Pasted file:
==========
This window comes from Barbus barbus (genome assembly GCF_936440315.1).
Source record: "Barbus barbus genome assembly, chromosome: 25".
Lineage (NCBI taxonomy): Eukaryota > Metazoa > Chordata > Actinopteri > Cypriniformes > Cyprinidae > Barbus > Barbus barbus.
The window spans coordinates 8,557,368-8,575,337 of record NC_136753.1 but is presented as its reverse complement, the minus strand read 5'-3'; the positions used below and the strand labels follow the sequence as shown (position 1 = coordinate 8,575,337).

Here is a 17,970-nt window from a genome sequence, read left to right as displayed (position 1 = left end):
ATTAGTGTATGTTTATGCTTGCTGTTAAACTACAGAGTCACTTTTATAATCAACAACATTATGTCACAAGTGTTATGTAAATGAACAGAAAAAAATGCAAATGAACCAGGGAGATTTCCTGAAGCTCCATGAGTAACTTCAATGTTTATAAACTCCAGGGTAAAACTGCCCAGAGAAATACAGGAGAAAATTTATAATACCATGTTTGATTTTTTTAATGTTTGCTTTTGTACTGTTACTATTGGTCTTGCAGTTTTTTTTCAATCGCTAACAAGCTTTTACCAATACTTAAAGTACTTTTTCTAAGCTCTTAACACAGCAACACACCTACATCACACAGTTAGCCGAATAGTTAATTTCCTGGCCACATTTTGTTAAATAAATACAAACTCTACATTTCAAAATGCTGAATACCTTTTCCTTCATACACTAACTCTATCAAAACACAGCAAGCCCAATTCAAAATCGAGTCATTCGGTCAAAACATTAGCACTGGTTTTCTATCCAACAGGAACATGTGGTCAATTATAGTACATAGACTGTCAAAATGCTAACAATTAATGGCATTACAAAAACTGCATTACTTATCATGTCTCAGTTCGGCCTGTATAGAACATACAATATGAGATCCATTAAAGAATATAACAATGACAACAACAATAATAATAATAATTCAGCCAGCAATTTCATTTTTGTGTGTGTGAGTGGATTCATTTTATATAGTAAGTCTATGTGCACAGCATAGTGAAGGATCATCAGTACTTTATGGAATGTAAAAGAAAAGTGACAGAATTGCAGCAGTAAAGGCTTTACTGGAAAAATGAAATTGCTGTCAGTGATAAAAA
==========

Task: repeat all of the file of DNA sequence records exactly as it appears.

This window comes from Barbus barbus (genome assembly GCF_936440315.1).
Source record: "Barbus barbus genome assembly, chromosome: 25".
Lineage (NCBI taxonomy): Eukaryota > Metazoa > Chordata > Actinopteri > Cypriniformes > Cyprinidae > Barbus > Barbus barbus.
The window spans coordinates 8,557,368-8,575,337 of record NC_136753.1 but is presented as its reverse complement, the minus strand read 5'-3'; the positions used below and the strand labels follow the sequence as shown (position 1 = coordinate 8,575,337).

Here is a 17,970-nt window from a genome sequence, read left to right as displayed (position 1 = left end):
ATTAGTGTATGTTTATGCTTGCTGTTAAACTACAGAGTCACTTTTATAATCAACAACATTATGTCACAAGTGTTATGTAAATGAACAGAAAAAAATGCAAATGAACCAGGGAGATTTCCTGAAGCTCCATGAGTAACTTCAATGTTTATAAACTCCAGGGTAAAACTGCCCAGAGAAATACAGGAGAAAATTTATAATACCATGTTTGATTTTTTTAATGTTTGCTTTTGTACTGTTACTATTGGTCTTGCAGTTTTTTTTCAATCGCTAACAAGCTTTTACCAATACTTAAAGTACTTTTTCTAAGCTCTTAACACAGCAACACACCTACATCACACAGTTAGCCGAATAGTTAATTTCCTGGCCACATTTTGTTAAATAAATACAAACTCTACATTTCAAAATGCTGAATACCTTTTCCTTCATACACTAACTCTATCAAAACACAGCAAGCCCAATTCAAAATCGAGTCATTCGGTCAAAACATTAGCACTGGTTTTCTATCCAACAGGAACATGTGGTCAATTATAGTACATAGACTGTCAAAATGCTAACAATTAATGGCATTACAAAAACTGCATTACTTATCATGTCTCAGTTCGGCCTGTATAGAACATACAATATGAGATCCATTAAAGAATATAACAATGACAACAACAATAATAATAATAATTCAGCCAGCAATTTCATTTTTGTGTGTGTGAGTGGATTCATTTTATATAGTAAGTCTATGTGCACAGCATAGTGAAGGATCATCAGTACTTTATGGAATGTAAAAGAAAAGTGACAGAATTGCAGCAGTAAAGGCTTTACTGGAAAAATGAAATTGCTGTCAGTGATAAAAA